What we want is something solid and real, but we find this is slipping away from us. Worse, most of our tried and true methods of maintaining some kind of authenticity just don’t work anymore. For example, Aram Sinnreich argued that the very idea of authenticity has to be reconceived in music today because of digital technology. In Sinnreich’s book Mashed Up he explains that his own clinging to authenticity, his love of acoustic guitars and other traditional instruments, as something that sprang out of an ideology of individualism and, ultimately, as something reactionary. He had to get beyond his love of traditional music if he hoped to progress with the digital advances of his day rather than react against them.

However, Sinnreich’s attempt to get beyond authenticity by moving beyond the usual framework for “modern discursive practice” he describes as a series of binaries:

“Art as opposed to craft. Artist as opposed to audience. Original as opposed to copy. Etc…”

Sinnreich proposed that the way to move beyond these binaries was precisely to erase or remove the barrier between one side and another, and McKenzie Wark said something similar in his 2007 book Gamer Theory. He wrote that today’s “Gamespace needs theorists but it also needs a new kind of practice. A practice that can break down the line that divides gamer from designer.”

But, this attempt to erase the line or the demarcation between two binary terms is the same move that Polaroid states as it’s singular goal. It is just another way to treat Pong as if Pong is invisible and it’s just another way to blame the aliens for what goes on aboard the Enterprise.

The line between an artist and her audience is both a barrier and a bridge. In the same way, even this game we’re playing now as the Mayan calendar turns over and the world sits on the brink of a second round of economic panic, even this game called class structure or class struggle, is nothing other than the currently necessary ideological screen that makes our social and productive lives possible.


Douglas Lain is a fiction writer, a “pop philosopher” for the popular blog Thought Catalog, and the podcaster behind the Diet Soap Podcast. His most recent book, a novella entitled “Wave of Mutilation,” was published by Fantastic Planet Press (an imprint of Eraserhead) in October of 2011, and his first novel, entitled “Billy Moon: 1968” is due out from Tor Books in 2013. You can find him on Facebook and Twitter.

20 comments
Eric Griffith
1. egriffith
Star Trek: TNG actually aired in syndication, not on CBS (tho I'm sure some CBS stations probably carried it anyway.)
m@ lampert
2. Archas
The insight that every social order is contingent--while always a good insight--is a long way from the stated goal, here: have you really used video games to help us understand the class struggle?

And furthermore, I'm not sure I quite follow the inference here. There is no "natural social order" to things (that was the point of the Star Trek example, yes?); and we should thus reject appeals to "authenticity" (the music example) and "spontaneous order" (the pong example). But does this mean that "class struggle" is a "game," an "ideological screen," as it were? Couldn't we read this exact same argument as a demonstration that class struggle is ineliminable? If every social order is contingent, then there is no natural superiority, no naturally "just" way of distributing goods, no apriori reason why the "haves" should dominate the "have nots." Far from being "the game" in this analogy, "class struggle" is the insight that the economy is the game...

...Or have I misunderstood your point?
tolladay
4. tolladay
Forgive me. Perhaps I misunderstand this, but when I read, "After all, while the 5000 individuals appeared to move as free individuals, it was Carpenter who determined the context and meaning of their movements." I have to wonder...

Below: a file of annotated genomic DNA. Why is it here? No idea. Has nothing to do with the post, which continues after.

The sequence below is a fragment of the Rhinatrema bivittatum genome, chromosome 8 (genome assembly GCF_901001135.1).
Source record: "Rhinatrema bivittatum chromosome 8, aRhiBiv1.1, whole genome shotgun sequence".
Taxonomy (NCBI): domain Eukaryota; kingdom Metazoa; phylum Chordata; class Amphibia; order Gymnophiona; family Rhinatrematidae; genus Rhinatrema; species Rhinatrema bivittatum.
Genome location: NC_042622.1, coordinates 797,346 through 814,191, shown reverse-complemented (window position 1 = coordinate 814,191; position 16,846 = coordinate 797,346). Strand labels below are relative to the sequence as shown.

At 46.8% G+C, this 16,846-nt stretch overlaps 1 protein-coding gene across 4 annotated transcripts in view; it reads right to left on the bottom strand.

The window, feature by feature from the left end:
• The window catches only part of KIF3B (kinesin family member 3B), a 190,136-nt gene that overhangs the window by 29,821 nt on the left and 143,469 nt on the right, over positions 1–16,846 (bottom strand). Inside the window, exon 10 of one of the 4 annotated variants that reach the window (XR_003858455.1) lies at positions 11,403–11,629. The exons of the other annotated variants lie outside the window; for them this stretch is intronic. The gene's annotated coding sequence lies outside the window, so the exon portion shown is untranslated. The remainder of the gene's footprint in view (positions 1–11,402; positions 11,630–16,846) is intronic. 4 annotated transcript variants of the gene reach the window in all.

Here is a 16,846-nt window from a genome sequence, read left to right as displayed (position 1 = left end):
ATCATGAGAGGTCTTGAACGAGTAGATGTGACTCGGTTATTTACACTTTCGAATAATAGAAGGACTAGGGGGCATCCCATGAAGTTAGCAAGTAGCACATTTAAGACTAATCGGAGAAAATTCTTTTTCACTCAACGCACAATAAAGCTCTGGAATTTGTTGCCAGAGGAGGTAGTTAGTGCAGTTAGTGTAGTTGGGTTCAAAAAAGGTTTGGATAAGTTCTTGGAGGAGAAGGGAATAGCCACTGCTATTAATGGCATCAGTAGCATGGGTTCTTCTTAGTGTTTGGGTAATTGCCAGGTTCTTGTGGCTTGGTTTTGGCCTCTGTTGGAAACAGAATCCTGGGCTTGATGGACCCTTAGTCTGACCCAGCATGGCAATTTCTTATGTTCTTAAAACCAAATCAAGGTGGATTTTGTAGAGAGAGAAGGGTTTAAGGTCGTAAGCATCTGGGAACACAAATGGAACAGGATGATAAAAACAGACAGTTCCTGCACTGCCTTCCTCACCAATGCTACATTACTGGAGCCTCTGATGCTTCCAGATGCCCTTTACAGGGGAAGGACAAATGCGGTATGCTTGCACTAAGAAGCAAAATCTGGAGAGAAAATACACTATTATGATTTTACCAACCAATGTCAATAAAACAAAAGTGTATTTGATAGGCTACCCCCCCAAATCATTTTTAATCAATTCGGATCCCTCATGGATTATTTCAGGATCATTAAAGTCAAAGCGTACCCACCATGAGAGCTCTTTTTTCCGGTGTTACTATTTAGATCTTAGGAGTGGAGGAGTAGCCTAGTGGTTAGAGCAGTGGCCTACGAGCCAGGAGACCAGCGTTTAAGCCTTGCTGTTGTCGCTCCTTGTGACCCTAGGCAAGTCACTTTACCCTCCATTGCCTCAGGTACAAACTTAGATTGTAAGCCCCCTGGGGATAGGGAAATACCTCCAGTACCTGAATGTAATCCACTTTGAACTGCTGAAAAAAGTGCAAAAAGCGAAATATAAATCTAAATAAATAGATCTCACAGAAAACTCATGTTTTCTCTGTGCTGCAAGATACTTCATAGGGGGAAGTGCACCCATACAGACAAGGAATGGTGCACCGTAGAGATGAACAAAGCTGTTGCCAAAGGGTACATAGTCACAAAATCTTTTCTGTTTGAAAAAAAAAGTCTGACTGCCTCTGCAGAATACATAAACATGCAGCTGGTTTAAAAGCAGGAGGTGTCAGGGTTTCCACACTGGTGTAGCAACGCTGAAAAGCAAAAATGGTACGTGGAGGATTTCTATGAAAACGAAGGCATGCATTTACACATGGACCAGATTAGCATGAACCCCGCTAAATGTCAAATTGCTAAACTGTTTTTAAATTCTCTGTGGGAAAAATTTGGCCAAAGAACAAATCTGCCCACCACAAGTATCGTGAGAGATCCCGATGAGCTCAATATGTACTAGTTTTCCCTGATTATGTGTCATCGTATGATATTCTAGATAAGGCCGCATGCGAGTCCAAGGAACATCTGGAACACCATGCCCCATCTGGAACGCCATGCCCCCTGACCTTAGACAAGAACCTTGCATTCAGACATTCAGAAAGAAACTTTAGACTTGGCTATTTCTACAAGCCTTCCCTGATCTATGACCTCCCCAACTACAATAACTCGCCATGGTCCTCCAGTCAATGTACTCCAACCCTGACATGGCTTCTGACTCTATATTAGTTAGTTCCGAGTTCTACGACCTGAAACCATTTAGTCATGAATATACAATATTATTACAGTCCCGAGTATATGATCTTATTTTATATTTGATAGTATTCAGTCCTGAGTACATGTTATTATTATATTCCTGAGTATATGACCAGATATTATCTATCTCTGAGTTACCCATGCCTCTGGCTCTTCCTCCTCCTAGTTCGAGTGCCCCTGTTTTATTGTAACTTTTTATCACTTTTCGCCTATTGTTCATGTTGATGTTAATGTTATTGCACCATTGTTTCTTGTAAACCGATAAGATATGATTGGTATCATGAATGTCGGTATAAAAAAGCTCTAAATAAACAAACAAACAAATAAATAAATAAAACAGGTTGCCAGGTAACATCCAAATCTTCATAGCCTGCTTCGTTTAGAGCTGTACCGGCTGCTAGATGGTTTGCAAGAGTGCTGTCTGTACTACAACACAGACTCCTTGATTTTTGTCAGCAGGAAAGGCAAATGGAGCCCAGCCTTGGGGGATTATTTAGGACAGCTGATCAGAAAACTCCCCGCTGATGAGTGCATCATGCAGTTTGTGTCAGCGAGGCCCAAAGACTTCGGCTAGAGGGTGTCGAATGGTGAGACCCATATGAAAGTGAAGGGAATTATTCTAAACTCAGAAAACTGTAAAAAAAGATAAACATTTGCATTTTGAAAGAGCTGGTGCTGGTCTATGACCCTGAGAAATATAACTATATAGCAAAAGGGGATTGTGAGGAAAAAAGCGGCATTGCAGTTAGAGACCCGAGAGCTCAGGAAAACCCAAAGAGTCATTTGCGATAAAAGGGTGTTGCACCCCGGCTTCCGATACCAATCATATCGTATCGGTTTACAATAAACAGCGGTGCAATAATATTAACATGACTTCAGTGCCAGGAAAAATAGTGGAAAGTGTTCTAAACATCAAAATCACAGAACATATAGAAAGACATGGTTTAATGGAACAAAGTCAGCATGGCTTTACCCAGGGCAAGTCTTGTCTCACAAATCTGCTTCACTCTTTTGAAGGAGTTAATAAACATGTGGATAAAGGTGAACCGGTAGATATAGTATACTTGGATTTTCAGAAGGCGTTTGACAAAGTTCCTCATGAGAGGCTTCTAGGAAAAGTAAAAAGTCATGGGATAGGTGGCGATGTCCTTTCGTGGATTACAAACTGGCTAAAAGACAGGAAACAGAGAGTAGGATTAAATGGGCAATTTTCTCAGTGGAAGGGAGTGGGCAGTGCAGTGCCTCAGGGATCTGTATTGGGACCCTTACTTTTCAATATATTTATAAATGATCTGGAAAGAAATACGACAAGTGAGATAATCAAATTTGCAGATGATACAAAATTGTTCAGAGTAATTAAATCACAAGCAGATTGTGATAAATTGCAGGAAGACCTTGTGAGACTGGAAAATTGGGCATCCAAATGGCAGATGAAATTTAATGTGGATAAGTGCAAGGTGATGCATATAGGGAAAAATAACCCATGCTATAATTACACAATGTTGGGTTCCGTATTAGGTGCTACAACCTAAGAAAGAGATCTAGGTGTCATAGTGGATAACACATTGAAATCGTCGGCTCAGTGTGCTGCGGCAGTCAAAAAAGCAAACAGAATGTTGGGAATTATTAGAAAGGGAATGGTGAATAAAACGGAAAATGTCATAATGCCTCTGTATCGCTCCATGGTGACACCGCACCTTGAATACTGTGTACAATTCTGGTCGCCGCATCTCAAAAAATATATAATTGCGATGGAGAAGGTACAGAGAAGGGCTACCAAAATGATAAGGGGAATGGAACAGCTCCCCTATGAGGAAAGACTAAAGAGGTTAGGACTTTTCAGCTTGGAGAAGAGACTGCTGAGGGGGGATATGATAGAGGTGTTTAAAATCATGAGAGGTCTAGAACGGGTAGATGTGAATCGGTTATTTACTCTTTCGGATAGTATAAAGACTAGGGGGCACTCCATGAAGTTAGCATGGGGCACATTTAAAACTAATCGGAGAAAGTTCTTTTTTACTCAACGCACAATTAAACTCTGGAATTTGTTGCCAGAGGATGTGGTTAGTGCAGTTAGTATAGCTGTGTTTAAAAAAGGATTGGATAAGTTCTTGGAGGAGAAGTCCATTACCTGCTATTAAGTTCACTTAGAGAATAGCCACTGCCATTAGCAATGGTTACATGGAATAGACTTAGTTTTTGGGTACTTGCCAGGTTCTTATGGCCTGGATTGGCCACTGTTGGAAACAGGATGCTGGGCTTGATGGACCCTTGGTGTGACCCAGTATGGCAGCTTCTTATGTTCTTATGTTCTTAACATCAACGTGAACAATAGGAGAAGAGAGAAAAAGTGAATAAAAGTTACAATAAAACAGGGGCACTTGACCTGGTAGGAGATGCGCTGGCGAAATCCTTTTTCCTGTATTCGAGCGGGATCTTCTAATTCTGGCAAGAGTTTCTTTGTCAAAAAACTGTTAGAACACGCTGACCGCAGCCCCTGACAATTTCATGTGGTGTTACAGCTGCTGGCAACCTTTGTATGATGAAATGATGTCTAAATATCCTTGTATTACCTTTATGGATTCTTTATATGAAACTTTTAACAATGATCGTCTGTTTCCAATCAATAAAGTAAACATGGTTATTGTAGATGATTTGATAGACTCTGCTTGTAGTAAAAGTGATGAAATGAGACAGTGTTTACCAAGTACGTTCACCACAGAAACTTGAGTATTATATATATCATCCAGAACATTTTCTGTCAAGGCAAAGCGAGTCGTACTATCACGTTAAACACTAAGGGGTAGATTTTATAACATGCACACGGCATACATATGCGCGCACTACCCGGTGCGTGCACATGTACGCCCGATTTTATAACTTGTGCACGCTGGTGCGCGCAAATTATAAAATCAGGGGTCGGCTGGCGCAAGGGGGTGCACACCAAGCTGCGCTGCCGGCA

I believe the computer game is providing the context and the individuals the meaning, not Carpenter. Carpenter's authority extended only to providing the game, the room, and the controller interface. Each individual providing their own meaning to the experience, and each individual had more control in the outcomes than Carpenter. That doesn't strike me a dictatorship. Quite the opposite in fact.
Douglas Lain
5. douglain
Archas: My thinking was that class struggle was the game we're currently playing now and that in order to escape it we would have to realize the nature of the current game and devise a different game to take its place. We will need some sort of ideological screen, some sort of video game, but it might be able to escape the dictionary definition of class struggle as I find it online: "the continual conflict between the capitalist and working classes for economic and political power"
That is, some sort of conflict may continue, but if we were to realize not only that we set the terms of the conflict collectively but that we are also responsible for how we set the terms then we might be able to be break from this game.
Does that clarify anything? If you could press me maybe I'll do better. Still thinking this through.
JS Bangs
6. jaspax
Like Archas@2, I found this article to be very intriguing, but I didn't exactly follow the thread of the argument. The connection between the parts may have been a little too allusive.

However, I want to take up the topic of society as a video game. In Carpenter's experiment, the participants are able to achieve collaboration and a spontaneous order precisely because they recognize that the game has rules and agree on the desired outcomes. The rules and outcomes provide, as you mentioned, the invisible structure which guides their individual actions, and creates what appears to be a self-organizing cooperation. But if we reject this sort of collaboration as a kind of covert authoritarianism, what are we left with?

The notions of solidarity, collaboration, and democracy demand a shared consensus of what the social game is and what the goals of the game are, because outside of any such consensus it's impossible for the spontaneous order to emerge. Once agreement about the game's rules and purpose is broken, the only thing that remains is struggle. It's all very well and good to declare that the rules of the game are contingent and in some sense arbitrary (as they necessarily are), but if the only purpose of making this observation is to discredit them, then result will not be a more democratic and collaborative society. Instead, we'll have a society in which collaboration and democracy are shoved aside to make room for narrow self-interest.